Who the hell are you?
I’m Matt Kline, a software engineer living in the Seattle area, currently employed by Fluke Networks, and a recent graduate of the University of Wisconsin-Madison with degrees in computer sciences and computer engineering.
I got pulled into the wonderful world of software through FIRST Robotics, an amazing international program that challenges high school teams each year to build a robot in six weeks from a kit of parts and a programmable controller. Since then I’ve bounced around a bunch of internships and opportunities before landing where I am today, writing a smorgasbord of software in C, C++, C#, VB.NET, Java, and most recently, D. I’m always eager to learn new things, but the work I really enjoy doing is usually systems or performance-driven, application-level stuff.
Why does the world need another programming blog?
It probably doesn’t.
I’ve played with the idea of starting one of my own blog for a long time, but it’s 2014 and the internet is filled with so many programming blogs that it’s like throwing messages in bottles out into a churning sea of messages in bottles. I’ll give it a shot, though. Why?
Writing is important. As many others such as Jeff Atwood have pointed out, you can be the smartest guy in the world, but if you can’t convince other humans you have a decent idea, it’s all for naught. Even if this thing has a readership of zero or a few friends for quite a while, writing on a regular basis certainly can’t hurt.
I’m passionate about software. There’s something almost sacred about it. Software and computer engineers have touched every single facet of the modern world. In the last 60 years we’ve gone from primitive, hulking machines to ubiquitous, tiny computers - they’re on your laptop or tablet’s motherboard, in your phones, your car, your kitchen, your laundry room. Everywhere. There’s something breathtaking about how some of the most complicated devices ever made by mankind all come together, and they just work. Brilliant new strides are made every day, standing atop decades of brilliance. Walking around a place like the Living Computer Museum feels like visiting a shrine to human progress. Of course there’s a dark side, but there’s something incredible about being able to create entire worlds with your thoughts. You can build something awe-inspiring with nothing but an idea, and if you need tools to build it, you make tools with your tools. I hope to capture this passion in my writing.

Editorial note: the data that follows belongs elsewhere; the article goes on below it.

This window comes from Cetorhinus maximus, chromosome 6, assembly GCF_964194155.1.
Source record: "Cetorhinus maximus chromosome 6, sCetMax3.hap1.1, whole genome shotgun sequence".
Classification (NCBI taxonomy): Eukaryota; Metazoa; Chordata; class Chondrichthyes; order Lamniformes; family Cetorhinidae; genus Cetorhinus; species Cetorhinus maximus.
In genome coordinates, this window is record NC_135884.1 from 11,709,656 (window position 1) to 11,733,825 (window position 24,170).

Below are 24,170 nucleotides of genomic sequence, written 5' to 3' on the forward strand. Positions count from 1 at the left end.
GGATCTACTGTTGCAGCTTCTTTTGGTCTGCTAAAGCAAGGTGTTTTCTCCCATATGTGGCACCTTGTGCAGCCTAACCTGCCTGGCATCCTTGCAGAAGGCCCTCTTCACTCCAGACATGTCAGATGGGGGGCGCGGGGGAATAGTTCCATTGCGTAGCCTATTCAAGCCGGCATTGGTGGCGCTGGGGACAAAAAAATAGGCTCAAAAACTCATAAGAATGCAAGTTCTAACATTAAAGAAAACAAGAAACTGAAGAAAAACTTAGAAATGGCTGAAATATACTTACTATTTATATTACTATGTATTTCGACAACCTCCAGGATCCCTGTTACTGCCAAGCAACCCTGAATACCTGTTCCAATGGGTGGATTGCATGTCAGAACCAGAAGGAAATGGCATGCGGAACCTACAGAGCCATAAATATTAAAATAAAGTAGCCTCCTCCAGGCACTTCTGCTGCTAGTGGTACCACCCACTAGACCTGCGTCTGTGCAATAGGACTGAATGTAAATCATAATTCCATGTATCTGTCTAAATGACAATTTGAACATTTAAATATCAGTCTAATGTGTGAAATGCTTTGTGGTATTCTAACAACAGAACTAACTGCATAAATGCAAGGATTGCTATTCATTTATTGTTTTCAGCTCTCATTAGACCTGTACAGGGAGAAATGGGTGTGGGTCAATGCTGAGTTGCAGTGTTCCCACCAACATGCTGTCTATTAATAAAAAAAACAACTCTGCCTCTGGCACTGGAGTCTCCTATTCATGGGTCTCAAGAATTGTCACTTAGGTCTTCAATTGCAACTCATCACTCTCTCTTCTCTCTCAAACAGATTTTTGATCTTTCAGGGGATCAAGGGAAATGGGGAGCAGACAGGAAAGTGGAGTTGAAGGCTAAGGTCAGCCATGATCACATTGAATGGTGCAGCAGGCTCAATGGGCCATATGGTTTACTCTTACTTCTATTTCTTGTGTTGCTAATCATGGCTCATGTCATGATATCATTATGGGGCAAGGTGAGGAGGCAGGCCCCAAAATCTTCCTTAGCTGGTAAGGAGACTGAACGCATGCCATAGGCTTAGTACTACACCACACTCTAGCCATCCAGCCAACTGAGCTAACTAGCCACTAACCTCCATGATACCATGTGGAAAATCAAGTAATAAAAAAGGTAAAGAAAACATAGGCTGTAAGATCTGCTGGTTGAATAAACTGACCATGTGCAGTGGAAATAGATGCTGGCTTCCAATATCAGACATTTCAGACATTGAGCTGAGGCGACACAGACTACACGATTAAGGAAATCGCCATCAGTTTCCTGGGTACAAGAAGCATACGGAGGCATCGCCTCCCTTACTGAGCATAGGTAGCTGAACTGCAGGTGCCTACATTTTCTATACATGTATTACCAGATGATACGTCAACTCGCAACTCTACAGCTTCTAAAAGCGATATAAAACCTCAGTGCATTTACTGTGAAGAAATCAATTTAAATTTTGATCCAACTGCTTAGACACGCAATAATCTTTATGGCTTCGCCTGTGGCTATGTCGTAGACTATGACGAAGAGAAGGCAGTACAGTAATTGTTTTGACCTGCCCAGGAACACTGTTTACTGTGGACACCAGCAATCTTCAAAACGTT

This site looks a bit sparse.
This is my first foray into web stuff, and in order to get the ball rolling, I wanted as little development work as possible between me and publishing content. To that end, I went with GitHub Pages and Jekyll. I plan on sprucing it up at some point, with the first order of business being to set up some comments system. On the other hand, simple is good.
So what will you talk about?
The world of software is a massive and captivating one - there’s always something interesting going on. It’s also a very opinionated one, and being a chronically opinionated individual, I have plenty to say. This blog will be about software and the people that surround it - software education, the software industry, what we do and why we do it.
Here goes nothing.